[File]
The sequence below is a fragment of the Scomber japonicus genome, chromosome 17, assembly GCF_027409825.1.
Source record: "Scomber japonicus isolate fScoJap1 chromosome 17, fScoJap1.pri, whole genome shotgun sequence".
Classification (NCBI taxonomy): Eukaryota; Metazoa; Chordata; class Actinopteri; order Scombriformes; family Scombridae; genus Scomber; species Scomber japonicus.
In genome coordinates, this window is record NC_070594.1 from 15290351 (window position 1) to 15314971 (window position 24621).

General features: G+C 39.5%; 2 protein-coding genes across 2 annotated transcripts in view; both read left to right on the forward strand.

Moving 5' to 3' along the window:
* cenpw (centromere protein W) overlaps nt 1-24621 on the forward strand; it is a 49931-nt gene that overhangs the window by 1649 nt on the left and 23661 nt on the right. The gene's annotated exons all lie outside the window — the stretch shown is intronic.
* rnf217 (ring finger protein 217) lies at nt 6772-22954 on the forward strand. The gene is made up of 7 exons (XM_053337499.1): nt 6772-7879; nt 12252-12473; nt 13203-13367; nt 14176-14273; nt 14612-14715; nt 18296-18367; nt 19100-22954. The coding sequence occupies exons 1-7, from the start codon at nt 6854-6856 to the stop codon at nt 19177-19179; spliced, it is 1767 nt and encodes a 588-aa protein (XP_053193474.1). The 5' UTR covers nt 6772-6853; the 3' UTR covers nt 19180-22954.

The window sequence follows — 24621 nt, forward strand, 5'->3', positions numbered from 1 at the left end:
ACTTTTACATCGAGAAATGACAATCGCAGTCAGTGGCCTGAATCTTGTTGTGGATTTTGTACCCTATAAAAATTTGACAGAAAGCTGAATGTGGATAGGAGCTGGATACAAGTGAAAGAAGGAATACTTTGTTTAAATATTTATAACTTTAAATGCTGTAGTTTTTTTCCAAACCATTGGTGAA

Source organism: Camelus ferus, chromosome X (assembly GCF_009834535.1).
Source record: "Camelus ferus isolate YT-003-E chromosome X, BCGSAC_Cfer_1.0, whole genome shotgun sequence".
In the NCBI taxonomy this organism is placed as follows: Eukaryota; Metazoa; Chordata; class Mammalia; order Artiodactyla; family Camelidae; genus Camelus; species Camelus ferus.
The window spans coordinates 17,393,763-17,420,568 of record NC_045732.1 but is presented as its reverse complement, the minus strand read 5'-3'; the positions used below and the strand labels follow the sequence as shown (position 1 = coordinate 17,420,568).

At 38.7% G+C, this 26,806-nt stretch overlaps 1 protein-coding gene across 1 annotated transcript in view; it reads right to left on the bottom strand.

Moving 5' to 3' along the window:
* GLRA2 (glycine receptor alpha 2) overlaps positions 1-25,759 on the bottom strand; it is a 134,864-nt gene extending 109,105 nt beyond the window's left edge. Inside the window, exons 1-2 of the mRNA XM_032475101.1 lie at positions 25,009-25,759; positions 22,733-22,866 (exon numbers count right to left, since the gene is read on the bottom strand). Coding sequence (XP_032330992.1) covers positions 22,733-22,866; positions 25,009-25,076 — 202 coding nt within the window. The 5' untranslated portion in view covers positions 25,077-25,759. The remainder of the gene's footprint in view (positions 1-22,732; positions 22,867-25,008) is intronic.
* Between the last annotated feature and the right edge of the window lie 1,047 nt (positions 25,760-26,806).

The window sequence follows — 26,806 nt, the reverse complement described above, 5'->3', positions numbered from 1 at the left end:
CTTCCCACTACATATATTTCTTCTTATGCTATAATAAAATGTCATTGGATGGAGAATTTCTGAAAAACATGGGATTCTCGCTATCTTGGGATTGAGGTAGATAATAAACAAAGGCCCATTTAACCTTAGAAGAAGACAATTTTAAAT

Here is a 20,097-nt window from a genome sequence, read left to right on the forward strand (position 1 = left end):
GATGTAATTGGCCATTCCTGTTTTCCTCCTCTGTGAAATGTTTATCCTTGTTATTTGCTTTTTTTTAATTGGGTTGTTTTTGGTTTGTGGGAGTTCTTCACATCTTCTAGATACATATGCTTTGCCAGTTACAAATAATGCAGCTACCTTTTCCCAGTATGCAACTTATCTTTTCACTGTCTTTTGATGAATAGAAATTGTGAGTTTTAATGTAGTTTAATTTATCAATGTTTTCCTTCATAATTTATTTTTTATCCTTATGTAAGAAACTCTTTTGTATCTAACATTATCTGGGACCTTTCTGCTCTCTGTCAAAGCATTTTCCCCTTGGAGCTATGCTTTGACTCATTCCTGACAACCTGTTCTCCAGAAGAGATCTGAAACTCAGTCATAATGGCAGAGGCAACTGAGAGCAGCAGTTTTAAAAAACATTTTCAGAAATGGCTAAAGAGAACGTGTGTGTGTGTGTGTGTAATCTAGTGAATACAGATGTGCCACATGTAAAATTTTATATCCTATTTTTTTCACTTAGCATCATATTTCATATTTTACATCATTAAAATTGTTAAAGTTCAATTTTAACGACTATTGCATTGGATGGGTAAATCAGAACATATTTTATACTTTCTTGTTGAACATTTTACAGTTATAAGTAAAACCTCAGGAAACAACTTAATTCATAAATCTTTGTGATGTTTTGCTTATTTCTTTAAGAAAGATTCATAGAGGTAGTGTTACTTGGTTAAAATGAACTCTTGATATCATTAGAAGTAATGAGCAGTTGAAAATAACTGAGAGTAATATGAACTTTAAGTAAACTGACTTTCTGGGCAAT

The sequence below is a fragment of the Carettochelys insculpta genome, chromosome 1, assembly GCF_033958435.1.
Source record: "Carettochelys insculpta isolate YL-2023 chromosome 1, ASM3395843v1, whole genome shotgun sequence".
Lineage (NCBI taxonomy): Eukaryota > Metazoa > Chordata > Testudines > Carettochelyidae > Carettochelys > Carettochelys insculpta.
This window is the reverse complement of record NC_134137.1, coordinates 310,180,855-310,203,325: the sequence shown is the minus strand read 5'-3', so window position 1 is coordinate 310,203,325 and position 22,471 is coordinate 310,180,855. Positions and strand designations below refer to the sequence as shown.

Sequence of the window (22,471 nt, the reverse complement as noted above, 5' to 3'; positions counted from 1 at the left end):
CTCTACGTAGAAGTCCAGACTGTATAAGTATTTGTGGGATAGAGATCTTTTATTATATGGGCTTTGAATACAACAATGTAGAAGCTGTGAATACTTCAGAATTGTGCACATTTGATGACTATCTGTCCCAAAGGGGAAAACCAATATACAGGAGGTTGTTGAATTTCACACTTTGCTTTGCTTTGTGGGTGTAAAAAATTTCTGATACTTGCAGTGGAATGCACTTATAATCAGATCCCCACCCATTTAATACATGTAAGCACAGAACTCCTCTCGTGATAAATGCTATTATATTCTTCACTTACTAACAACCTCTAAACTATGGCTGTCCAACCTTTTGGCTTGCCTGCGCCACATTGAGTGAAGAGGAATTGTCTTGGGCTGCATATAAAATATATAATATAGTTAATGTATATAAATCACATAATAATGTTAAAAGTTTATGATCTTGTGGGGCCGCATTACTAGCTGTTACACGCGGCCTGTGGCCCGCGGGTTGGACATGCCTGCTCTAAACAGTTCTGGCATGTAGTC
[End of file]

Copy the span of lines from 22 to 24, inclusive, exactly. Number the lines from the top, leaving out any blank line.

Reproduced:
GATGTAATTGGCCATTCCTGTTTTCCTCCTCTGTGAAATGTTTATCCTTGTTATTTGCTTTTTTTTAATTGGGTTGTTTTTGGTTTGTGGGAGTTCTTCACATCTTCTAGATACATATGCTTTGCCAGTTACAAATAATGCAGCTACCTTTTCCCAGTATGCAACTTATCTTTTCACTGTCTTTTGATGAATAGAAATTGTGAGTTTTAATGTAGTTTAATTTATCAATGTTTTCCTTCATAATTTATTTTTTATCCTTATGTAAGAAACTCTTTTGTATCTAACATTATCTGGGACCTTTCTGCTCTCTGTCAAAGCATTTTCCCCTTGGAGCTATGCTTTGACTCATTCCTGACAACCTGTTCTCCAGAAGAGATCTGAAACTCAGTCATAATGGCAGAGGCAACTGAGAGCAGCAGTTTTAAAAAACATTTTCAGAAATGGCTAAAGAGAACGTGTGTGTGTGTGTGTGTAATCTAGTGAATACAGATGTGCCACATGTAAAATTTTATATCCTATTTTTTTCACTTAGCATCATATTTCATATTTTACATCATTAAAATTGTTAAAGTTCAATTTTAACGACTATTGCATTGGATGGGTAAATCAGAACATATTTTATACTTTCTTGTTGAACATTTTACAGTTATAAGTAAAACCTCAGGAAACAACTTAATTCATAAATCTTTGTGATGTTTTGCTTATTTCTTTAAGAAAGATTCATAGAGGTAGTGTTACTTGGTTAAAATGAACTCTTGATATCATTAGAAGTAATGAGCAGTTGAAAATAACTGAGAGTAATATGAACTTTAAGTAAACTGACTTTCTGGGCAAT

The sequence below is a fragment of the Carettochelys insculpta genome, chromosome 1, assembly GCF_033958435.1.
Source record: "Carettochelys insculpta isolate YL-2023 chromosome 1, ASM3395843v1, whole genome shotgun sequence".